I've seen this come up a few times now in the CS subreddits. Some idea that a cover letter is a waste of time. That they aren't read, that they do more harm than good.
I've written one cover letter and it's because the company (a AAA game company) explicitly wanted one after I had already spoken to their recruiters. I normally don't believe in cover letters or a lot of the traditional career guidance/resume song and dance that people in other fields and from 30 years ago would expect. I believe my feelings are the norm in this industry.
Stop wasting your time [with cover letters]. It doesn’t make a difference.
Like most things, it's not black and white. If you write a garbage cover letter, then it's a waste of time. If you aren't qualified for the position, then an exceptional cover letter will unlikely affect the balance. But if you're a smart and genuine person who is convinced they that they're a good fit for the job, make it easy for the interviewer to know that you ought to be considered!
Bad cover letters
My least favourite are cover letters that start of with "Hi my name is [name] and I'm applying for the role of [role] at [your company]. This is silly, and there is little chance for you. With the first sentence, you have only demonstrated that you do not value my time or your own. Not a good start. More than anything else, don't waste people's time. We know which company we are, which roles we're hiring for, and who you are.
Similarly, cover letters which contain the same content as the CV. The CV is designed to be easy to parse. By taking the same content and placing it in a cover letter, you are making it harder to read. If this is what you do with text, what will you do with code? Please, take every opportunity to demonstrate skill in critical thinking. Optimize your content for readability.
Cover letters with no clear intention. Perhaps you believe the only purpose of a cover letter is to exist. But this is silly. Please go deeper. Without a clear understanding of what the purpose of the cover letter truly is, a generic template structure will emerge: three paragraphs stating some variant on how you are hard working, passionate, detail-oriented, a team player, and excited about the opportunity.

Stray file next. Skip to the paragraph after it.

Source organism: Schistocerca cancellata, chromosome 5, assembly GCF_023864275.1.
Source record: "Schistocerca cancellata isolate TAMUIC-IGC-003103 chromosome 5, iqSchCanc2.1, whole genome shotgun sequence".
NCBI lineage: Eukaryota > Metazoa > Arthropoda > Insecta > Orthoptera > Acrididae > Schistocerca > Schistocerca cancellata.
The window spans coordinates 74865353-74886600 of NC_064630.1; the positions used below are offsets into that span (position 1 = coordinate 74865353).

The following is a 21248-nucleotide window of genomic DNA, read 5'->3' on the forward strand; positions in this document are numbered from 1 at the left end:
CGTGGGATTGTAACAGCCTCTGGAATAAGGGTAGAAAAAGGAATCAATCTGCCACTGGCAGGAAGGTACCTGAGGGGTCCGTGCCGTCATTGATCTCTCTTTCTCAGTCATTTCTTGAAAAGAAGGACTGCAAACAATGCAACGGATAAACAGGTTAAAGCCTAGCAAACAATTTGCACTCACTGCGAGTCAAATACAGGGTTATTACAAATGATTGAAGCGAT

Good cover letters
Be action-oriented. A cover letter should convey that you are the active participant in your life. It should demonstrate that you aren't just hoping for a junior position, or hoping that someone will take a chance on you, but that you are already working towards your goals, with or without us. This isn't about being cocky – it's demonstrating confidence and follow-through; that you can set a plan and stick with it.
Be real! It should affirm that you are a real person who is convinced that you know where you want to be working and why. If you find it hard to sound convincing, more research into whether or not this job is a good fit is likely the answer. And if you're still stuck – use your imagination. Creativity is hugely powerful, and effective software development is much more creative than many people give it credit for.
Know your audience! Forget what they told you in high-school. We're working in tech where the emphasis is on smart, effective, and friendly collaboration. Write in your own voice, and direct your writing to the person you want to be working with. There's a real person at the other end. The importance of this can't be understated.
Show, don't tell! Demonstrate your values. Write simply, clearly and directly, and without sounding like a lifeless robot. I can't say enough how valuable this is when evaluating employees for remote teams. If you value clear and friendly communication, don't just say so in your CV. Demonstrate it. Keep it short, friendly, and to the point. It doesn't need to be two-pages if two paragraphs will do.
Don't just present the data – connect the dots! Summarize key points of experience and how it relates to the current opportunity. A personal narrative is powerful, and because it's a story, it can be easily adapted to different job opportunities. Everyone has a story, and it's almost tragic how few people realize how unique and compelling their own story can be.
If the CV is about hitting the "functional requirements" of a job opportunity, the cover letter ought to speak to the desired "quality attributes" of an opportunity. Research if the employer has posted company values. Speak to how those resonate to you personally. If the CV contains the "what" and "when", use the cover letter to communicate the "why" you want to work there and "how" you will approach the job.
There are increasing numbers of talented and hard-working engineers entering the field every year. Do everything you can to separate yourself from the crowd. Practice leveraging what makes you unique, and leaning into opportunities.